Anatomy of the Heart and Cardiovascular System
The heart and circulatory system make up your cardiovascular system.
The heart and circulatory system make up your cardiovascular system. Your heart works as a pump that pushes blood to the organs, tissues, and cells of your body. Blood delivers oxygen and nutrients to every cell and removes the carbon dioxide and waste products made by those cells. Blood is carried from your heart to the rest of your body through a complex network of arteries, arterioles, and capillaries. Blood is returned to your heart through venules and veins. If all the vessels of this network were laid end to end, they would extend for about 60,000 miles (more than 96,500 kilometers), which is far enough to circle the planet Earth more than twice!
The one-way system carries blood to all parts of your body. This process of blood flow within your body is called circulation. Arteries carry oxygen-rich blood away from your heart, and veins carry oxygen-poor blood back to your heart.
In pulmonary circulation, though, the roles are switched. It is the pulmonary artery that brings oxygen-poor blood into your lungs and the pulmonary vein that brings oxygen-rich blood back to your heart.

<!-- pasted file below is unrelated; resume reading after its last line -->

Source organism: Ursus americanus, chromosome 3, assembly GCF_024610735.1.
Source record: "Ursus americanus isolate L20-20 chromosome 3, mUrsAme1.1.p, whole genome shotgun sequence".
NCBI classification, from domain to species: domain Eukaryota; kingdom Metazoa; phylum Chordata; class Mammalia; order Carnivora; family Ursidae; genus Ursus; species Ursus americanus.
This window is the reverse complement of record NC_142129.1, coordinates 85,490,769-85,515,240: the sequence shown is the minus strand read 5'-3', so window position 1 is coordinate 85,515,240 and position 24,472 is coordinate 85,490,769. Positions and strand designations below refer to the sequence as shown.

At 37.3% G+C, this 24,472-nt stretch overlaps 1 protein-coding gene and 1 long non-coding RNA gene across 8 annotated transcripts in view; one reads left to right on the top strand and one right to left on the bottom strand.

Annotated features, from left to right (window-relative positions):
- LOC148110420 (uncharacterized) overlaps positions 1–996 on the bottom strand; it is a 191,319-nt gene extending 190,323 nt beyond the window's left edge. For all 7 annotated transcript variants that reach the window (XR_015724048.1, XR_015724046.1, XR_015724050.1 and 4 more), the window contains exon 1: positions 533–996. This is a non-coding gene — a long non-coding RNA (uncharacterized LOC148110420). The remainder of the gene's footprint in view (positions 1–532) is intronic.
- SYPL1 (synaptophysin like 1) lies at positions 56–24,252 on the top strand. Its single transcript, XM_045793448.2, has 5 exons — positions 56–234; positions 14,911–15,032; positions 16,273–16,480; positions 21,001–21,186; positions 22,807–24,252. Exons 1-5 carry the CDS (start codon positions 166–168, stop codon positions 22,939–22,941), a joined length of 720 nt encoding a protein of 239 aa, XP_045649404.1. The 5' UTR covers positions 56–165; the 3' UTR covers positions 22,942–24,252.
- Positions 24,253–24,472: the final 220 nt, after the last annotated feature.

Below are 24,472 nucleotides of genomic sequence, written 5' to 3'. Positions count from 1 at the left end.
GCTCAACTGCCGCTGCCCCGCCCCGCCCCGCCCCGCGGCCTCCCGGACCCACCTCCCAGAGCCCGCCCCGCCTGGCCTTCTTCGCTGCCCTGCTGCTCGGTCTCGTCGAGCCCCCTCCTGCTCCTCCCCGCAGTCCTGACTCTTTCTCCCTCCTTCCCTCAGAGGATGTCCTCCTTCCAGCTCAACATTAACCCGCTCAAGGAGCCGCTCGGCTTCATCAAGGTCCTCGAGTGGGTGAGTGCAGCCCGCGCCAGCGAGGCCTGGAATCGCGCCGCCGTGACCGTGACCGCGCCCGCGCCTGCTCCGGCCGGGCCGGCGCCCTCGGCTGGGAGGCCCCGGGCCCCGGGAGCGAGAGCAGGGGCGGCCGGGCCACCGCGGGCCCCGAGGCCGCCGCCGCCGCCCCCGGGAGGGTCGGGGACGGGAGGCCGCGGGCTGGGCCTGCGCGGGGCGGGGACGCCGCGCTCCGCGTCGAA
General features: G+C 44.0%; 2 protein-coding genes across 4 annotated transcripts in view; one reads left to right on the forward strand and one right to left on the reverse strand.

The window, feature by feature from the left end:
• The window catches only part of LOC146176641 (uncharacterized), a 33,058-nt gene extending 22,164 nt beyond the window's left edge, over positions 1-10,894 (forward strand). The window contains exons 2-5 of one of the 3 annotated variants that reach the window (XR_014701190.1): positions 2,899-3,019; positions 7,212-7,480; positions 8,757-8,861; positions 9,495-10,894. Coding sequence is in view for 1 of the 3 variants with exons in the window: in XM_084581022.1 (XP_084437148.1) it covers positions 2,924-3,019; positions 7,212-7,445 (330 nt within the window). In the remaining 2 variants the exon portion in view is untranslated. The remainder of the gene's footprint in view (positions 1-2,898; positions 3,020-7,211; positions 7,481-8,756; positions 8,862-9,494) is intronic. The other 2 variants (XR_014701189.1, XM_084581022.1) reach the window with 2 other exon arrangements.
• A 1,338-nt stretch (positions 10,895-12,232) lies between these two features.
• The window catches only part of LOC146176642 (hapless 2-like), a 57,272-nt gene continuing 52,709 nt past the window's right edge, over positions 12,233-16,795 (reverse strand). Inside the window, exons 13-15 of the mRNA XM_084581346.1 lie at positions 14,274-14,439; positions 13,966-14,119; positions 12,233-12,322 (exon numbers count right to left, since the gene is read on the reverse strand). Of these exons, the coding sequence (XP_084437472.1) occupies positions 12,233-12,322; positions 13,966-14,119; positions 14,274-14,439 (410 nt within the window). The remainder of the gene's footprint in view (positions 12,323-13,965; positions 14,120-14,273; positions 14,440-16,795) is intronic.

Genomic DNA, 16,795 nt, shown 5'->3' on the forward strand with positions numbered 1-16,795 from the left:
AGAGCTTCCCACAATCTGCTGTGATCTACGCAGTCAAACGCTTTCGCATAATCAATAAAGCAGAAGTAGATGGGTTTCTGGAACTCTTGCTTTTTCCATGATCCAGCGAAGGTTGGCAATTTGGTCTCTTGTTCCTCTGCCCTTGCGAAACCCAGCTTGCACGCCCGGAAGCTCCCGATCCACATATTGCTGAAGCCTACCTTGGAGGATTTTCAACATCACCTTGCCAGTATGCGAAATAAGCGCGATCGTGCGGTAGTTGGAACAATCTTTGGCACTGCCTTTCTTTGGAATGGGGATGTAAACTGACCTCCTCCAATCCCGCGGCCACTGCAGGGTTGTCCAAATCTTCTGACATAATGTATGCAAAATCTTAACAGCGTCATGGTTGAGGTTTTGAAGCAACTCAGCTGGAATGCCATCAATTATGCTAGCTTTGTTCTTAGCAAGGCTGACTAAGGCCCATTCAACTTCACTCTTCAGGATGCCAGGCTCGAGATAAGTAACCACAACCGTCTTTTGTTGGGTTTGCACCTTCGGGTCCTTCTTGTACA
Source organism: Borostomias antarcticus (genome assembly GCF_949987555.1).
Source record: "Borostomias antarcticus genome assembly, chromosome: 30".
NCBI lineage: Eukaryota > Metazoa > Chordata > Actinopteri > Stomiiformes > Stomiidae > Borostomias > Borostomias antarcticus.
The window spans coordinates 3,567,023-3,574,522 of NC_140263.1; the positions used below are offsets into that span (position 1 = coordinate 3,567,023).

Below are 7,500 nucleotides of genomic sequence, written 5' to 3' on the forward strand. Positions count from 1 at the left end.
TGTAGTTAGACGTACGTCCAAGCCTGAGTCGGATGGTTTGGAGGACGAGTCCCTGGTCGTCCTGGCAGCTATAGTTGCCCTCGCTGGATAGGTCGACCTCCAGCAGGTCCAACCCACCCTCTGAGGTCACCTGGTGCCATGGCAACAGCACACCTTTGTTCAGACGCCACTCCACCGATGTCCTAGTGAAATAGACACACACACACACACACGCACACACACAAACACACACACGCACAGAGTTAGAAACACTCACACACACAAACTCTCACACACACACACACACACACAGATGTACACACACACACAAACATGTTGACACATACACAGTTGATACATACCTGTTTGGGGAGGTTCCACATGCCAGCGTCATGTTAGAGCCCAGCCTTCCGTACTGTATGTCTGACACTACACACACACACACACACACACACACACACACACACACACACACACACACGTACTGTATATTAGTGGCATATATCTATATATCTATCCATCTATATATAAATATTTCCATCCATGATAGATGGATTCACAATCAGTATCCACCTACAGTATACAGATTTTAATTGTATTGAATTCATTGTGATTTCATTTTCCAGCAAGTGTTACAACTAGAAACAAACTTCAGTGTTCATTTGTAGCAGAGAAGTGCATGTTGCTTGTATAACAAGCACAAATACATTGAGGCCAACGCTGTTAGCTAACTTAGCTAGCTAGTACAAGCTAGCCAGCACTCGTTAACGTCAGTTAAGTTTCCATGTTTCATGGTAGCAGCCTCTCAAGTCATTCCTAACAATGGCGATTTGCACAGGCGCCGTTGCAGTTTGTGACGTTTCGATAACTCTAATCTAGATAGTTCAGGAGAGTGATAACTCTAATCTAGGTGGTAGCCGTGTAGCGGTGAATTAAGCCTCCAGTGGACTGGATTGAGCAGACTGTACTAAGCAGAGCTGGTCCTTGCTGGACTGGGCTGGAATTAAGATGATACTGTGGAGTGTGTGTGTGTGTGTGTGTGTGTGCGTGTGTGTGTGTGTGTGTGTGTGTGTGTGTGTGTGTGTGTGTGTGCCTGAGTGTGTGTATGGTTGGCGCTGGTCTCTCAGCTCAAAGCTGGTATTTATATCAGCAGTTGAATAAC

In the diagram of the cardiovascular system, the vessels that carry oxygen-rich blood are colored red, and the vessels that carry oxygen-poor blood are colored blue.
Twenty major arteries make a path through your tissues, where they branch into smaller vessels called arterioles. Arterioles further branch into capillaries, the true deliverers of oxygen and nutrients to your cells. Most capillaries are thinner than a hair. In fact, many are so tiny only one blood cell can move through them at a time. Once the capillaries deliver oxygen and nutrients and pick up carbon dioxide and other waste, they move the blood back through wider vessels called venules. Venules eventually join to form veins, which deliver the blood back to your heart to pick up oxygen.